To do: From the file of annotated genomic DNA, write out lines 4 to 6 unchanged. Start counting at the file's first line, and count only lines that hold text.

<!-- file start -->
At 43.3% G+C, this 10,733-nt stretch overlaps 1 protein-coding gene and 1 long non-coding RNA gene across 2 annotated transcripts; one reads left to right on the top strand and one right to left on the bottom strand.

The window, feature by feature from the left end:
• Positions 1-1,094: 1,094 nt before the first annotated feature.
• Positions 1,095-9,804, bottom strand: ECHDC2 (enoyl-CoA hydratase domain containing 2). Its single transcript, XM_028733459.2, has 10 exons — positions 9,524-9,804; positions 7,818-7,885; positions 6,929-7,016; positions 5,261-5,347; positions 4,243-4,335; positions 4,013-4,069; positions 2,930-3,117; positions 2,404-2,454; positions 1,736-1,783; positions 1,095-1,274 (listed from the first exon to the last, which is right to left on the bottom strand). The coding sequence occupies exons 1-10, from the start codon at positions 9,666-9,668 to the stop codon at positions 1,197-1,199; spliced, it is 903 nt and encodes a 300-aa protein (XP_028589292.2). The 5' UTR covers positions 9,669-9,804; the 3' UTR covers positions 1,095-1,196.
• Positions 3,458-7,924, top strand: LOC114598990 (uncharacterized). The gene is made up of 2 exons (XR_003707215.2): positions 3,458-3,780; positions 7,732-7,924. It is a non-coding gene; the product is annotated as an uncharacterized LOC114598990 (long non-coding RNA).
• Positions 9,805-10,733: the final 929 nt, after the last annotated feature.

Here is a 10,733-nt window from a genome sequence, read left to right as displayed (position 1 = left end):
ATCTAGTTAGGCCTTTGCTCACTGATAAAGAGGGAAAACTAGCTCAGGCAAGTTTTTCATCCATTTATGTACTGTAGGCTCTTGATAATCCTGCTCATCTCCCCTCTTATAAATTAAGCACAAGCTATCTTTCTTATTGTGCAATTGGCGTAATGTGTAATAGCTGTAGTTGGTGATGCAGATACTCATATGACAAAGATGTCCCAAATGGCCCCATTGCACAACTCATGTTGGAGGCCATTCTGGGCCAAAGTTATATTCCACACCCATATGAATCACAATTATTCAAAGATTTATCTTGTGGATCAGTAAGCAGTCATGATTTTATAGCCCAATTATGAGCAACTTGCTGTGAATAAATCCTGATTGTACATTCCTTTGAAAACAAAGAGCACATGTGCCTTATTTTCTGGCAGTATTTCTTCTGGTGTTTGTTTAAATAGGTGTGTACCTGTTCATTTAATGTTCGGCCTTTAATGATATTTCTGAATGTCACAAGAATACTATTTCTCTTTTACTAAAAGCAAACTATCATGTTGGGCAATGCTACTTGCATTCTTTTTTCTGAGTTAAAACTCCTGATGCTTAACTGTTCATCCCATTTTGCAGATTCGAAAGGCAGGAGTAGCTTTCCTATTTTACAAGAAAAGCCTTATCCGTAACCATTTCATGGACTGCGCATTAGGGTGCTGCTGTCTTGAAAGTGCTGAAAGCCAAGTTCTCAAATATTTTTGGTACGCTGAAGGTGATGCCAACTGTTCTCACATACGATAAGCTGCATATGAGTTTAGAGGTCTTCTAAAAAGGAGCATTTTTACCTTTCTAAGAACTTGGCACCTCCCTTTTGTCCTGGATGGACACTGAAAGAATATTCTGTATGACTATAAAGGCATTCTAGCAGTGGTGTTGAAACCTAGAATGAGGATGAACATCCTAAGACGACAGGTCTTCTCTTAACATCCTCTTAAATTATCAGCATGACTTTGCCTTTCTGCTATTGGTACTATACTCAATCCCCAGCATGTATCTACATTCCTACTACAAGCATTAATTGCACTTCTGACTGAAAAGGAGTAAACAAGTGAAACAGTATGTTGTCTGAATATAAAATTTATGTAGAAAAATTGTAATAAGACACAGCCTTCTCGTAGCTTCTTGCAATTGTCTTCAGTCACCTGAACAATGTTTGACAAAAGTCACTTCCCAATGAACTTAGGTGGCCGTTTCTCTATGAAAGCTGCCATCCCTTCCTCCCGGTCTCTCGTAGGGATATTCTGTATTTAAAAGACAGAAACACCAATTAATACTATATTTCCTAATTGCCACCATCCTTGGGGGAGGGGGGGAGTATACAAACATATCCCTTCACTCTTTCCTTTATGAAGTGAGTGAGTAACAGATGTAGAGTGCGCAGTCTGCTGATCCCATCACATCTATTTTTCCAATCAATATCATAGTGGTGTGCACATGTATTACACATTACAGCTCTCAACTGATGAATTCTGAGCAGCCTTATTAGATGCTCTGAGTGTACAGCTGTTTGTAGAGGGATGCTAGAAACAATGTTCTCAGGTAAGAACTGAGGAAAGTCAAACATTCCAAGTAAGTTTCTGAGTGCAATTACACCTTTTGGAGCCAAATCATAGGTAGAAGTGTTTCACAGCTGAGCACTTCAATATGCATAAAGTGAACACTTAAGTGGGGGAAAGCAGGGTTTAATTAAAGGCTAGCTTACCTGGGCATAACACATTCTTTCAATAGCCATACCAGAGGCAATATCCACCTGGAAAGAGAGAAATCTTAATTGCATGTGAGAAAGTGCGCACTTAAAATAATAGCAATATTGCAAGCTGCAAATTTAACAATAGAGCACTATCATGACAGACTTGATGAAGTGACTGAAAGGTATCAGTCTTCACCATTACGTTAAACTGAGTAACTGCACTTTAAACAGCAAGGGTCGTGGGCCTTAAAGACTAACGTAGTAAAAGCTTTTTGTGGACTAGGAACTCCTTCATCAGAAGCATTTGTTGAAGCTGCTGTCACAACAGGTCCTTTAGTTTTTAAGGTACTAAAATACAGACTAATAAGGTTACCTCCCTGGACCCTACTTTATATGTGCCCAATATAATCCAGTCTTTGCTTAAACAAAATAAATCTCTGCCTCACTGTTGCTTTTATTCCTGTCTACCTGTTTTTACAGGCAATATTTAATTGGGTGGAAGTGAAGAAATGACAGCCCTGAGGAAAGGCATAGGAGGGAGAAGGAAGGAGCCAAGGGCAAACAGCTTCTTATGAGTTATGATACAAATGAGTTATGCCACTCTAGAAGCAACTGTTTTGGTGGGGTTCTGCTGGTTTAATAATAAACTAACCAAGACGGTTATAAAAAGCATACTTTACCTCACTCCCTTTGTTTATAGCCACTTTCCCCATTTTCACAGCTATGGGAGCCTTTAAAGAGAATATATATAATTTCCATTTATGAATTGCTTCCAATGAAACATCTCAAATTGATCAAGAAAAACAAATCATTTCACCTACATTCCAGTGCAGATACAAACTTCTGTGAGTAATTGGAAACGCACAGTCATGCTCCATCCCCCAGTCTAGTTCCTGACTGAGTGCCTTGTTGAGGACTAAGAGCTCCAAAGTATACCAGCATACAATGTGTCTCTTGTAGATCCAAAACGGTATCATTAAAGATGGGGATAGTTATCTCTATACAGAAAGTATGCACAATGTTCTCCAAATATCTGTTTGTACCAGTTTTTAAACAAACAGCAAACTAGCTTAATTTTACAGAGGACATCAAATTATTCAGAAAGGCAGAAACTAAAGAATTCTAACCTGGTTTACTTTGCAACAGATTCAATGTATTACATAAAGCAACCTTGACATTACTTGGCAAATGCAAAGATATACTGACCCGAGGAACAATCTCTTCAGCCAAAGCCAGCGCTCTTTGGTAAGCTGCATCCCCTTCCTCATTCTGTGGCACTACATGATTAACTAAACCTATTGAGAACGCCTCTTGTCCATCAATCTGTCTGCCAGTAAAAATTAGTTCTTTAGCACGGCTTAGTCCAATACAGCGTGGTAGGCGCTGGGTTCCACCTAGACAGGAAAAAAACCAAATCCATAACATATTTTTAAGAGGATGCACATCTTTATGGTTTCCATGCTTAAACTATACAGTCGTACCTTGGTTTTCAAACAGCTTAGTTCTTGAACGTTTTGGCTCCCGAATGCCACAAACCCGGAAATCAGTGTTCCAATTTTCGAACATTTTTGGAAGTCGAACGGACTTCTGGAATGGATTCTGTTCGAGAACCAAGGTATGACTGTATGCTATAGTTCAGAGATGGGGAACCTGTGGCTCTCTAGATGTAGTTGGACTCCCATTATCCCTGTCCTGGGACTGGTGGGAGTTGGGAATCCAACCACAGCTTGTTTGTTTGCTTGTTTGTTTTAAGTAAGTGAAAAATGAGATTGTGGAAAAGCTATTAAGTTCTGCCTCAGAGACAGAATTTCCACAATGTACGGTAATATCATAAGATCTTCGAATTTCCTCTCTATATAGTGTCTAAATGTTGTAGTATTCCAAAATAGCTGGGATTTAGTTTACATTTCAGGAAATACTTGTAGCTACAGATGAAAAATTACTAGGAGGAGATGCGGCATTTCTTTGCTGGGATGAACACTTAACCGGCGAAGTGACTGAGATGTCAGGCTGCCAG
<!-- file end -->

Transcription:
• Positions 1,095-9,804, bottom strand: ECHDC2 (enoyl-CoA hydratase domain containing 2). Its single transcript, XM_028733459.2, has 10 exons — positions 9,524-9,804; positions 7,818-7,885; positions 6,929-7,016; positions 5,261-5,347; positions 4,243-4,335; positions 4,013-4,069; positions 2,930-3,117; positions 2,404-2,454; positions 1,736-1,783; positions 1,095-1,274 (listed from the first exon to the last, which is right to left on the bottom strand). The coding sequence occupies exons 1-10, from the start codon at positions 9,666-9,668 to the stop codon at positions 1,197-1,199; spliced, it is 903 nt and encodes a 300-aa protein (XP_028589292.2). The 5' UTR covers positions 9,669-9,804; the 3' UTR covers positions 1,095-1,196.
• Positions 3,458-7,924, top strand: LOC114598990 (uncharacterized). The gene is made up of 2 exons (XR_003707215.2): positions 3,458-3,780; positions 7,732-7,924. It is a non-coding gene; the product is annotated as an uncharacterized LOC114598990 (long non-coding RNA).
• Positions 9,805-10,733: the final 929 nt, after the last annotated feature.